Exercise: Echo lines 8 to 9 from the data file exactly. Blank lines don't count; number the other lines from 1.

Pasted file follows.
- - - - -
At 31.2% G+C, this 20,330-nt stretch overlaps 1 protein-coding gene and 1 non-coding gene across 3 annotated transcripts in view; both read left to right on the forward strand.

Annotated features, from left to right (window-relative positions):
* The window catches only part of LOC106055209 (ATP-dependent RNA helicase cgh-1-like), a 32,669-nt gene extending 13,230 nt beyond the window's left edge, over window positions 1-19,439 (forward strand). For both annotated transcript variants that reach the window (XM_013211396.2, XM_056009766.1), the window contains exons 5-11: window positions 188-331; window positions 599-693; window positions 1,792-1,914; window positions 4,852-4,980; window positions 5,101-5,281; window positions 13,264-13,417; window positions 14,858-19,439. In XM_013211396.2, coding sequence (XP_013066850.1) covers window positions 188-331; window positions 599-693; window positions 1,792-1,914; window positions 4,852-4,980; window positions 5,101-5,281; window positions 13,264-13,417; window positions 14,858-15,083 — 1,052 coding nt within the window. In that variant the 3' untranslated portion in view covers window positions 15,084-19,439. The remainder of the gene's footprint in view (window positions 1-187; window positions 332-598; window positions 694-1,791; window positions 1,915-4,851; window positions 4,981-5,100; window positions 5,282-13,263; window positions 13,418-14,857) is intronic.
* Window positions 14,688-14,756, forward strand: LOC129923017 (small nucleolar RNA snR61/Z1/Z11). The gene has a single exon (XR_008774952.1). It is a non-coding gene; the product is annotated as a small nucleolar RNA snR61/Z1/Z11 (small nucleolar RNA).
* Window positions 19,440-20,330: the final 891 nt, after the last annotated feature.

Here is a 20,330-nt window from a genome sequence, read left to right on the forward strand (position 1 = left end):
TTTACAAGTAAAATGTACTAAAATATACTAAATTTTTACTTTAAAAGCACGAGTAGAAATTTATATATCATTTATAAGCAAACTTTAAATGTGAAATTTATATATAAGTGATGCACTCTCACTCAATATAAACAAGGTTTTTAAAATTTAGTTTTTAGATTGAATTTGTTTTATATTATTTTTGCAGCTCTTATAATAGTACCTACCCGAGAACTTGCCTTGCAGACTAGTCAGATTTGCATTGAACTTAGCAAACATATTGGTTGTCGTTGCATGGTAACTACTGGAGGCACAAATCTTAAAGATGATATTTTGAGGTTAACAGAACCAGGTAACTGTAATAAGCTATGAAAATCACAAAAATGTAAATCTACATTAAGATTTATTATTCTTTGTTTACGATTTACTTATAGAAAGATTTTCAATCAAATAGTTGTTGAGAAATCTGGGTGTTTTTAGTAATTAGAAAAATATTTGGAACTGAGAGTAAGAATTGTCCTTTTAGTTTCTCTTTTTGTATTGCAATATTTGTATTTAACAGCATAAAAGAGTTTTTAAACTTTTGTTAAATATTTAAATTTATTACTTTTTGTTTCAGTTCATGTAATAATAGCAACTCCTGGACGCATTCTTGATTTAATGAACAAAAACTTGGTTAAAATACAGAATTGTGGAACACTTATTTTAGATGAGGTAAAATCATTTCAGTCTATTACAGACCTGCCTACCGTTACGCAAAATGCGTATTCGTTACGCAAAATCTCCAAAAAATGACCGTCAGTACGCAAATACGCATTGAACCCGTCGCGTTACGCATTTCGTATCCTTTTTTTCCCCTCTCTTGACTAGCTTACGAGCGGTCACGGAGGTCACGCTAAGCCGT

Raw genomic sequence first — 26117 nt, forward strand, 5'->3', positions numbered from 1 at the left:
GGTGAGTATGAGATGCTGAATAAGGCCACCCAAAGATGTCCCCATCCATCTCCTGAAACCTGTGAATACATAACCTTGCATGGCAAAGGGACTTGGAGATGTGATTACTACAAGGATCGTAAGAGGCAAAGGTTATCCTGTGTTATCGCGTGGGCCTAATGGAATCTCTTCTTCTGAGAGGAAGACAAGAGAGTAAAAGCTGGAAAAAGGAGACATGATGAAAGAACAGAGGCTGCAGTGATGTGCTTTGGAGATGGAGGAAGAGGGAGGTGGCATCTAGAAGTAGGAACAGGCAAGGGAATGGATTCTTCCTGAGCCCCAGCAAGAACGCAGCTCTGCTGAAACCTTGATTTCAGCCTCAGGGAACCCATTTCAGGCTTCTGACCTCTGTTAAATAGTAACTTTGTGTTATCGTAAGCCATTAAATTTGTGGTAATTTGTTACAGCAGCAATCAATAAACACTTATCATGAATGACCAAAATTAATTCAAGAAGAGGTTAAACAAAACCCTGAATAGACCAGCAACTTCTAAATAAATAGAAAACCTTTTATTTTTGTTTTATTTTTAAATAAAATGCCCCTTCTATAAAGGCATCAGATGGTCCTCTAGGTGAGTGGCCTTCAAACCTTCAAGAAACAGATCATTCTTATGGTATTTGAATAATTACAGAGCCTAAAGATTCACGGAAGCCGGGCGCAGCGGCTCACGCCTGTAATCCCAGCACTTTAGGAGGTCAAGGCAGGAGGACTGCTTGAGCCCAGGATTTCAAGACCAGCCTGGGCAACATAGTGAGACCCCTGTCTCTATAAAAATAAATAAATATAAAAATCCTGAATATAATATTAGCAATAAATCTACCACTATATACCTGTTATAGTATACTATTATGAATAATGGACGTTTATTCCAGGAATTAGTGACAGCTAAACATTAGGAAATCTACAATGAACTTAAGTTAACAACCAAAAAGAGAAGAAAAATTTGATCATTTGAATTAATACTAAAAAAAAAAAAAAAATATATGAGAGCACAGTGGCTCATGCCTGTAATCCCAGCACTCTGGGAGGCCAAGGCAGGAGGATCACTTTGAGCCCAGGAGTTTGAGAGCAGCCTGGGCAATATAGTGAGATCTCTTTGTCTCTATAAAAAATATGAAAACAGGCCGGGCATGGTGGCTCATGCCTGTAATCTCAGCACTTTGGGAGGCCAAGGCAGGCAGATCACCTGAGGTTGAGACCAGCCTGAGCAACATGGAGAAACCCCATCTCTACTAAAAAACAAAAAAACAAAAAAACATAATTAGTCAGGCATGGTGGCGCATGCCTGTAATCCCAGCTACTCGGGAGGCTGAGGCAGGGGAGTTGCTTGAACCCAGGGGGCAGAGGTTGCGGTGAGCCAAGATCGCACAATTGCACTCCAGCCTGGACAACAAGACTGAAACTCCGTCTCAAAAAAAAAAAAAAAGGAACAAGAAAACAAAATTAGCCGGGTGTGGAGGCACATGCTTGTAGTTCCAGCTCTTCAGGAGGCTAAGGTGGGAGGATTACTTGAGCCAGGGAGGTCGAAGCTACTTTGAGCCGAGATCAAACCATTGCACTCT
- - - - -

Raw genomic sequence first — 26117 nt, forward strand, 5'->3', positions numbered from 1 at the left:
GGTGAGTATGAGATGCTGAATAAGGCCACCCAAAGATGTCCCCATCCATCTCCTGAAACCTGTGAATACATAACCTTGCATGGCAAAGGGACTTGGAGATGTGATTACTACAAGGATCGTAAGAGGCAAAGGTTATCCTGTGTTATCGCGTGGGCCTAATGGAATCTCTTCTTCTGAGAGGAAGACAAGAGAGTAAAAGCTGGAAAAAGGAGACATGATGAAAGAACAGAGGCTGCAGTGATGTGCTTTGGAGATGGAGGAAGAGGGAGGTGGCATCTAGAAGTAGGAACAGGCAAGGGAATGGATTCTTCCTGAGCCCCAGCAAGAACGCAGCTCTGCTGAAACCTTGATTTCAGCCTCAGGGAACCCATTTCAGGCTTCTGACCTCTGTTAAATAGTAACTTTGTGTTATCGTAAGCCATTAAATTTGTGGTAATTTGTTACAGCAGCAATCAATAAACACTTATCATGAATGACCAAAATTAATTCAAGAAGAGGTTAAACAAAACCCTGAATAGACCAGCAACTTCTAAATAAATAGAAAACCTTTTATTTTTGTTTTATTTTTAAATAAAATGCCCCTTCTATAAAGGCATCAGATGGTCCTCTAGGTGAGTGGCCTTCAAACCTTCAAGAAACAGATCATTCTTATGGTATTTGAATAATTACAGAGCCTAAAGATTCACGGAAGCCGGGCGCAGCGGCTCACGCCTGTAATCCCAGCACTTTAGGAGGTCAAGGCAGGAGGACTGCTTGAGCCCAGGATTTCAAGACCAGCCTGGGCAACATAGTGAGACCCCTGTCTCTATAAAAATAAATAAATATAAAAATCCTGAATATAATATTAGCAATAAATCTACCACTATATACCTGTTATAGTATACTATTATGAATAATGGACGTTTATTCCAGGAATTAGTGACAGCTAAACATTAGGAAATCTACAATGAACTTAAGTTAACAACCAAAAAGAGAAGAAAAATTTGATCATTTGAATTAATACTAAAAAAAAAAAAAAAATATATGAGAGCACAGTGGCTCATGCCTGTAATCCCAGCACTCTGGGAGGCCAAGGCAGGAGGATCACTTTGAGCCCAGGAGTTTGAGAGCAGCCTGGGCAATATAGTGAGATCTCTTTGTCTCTATAAAAAATATGAAAACAGGCCGGGCATGGTGGCTCATGCCTGTAATCTCAGCACTTTGGGAGGCCAAGGCAGGCAGATCACCTGAGGTTGAGACCAGCCTGAGCAACATGGAGAAACCCCATCTCTACTAAAAAACAAAAAAACAAAAAAACATAATTAGTCAGGCATGGTGGCGCATGCCTGTAATCCCAGCTACTCGGGAGGCTGAGGCAGGGGAGTTGCTTGAACCCAGGGGGCAGAGGTTGCGGTGAGCCAAGATCGCACAATTGCACTCCAGCCTGGACAACAAGACTGAAACTCCGTCTCAAAAAAAAAAAAAAAGGAACAAGAAAACAAAATTAGCCGGGTGTGGAGGCACATGCTTGTAGTTCCAGCTCTTCAGGAGGCTAAGGTGGGAGGATTACTTGAGCCAGGGAGGTCGAAGCTACTTTGAGCCGAGATCAAACCATTGCACTCT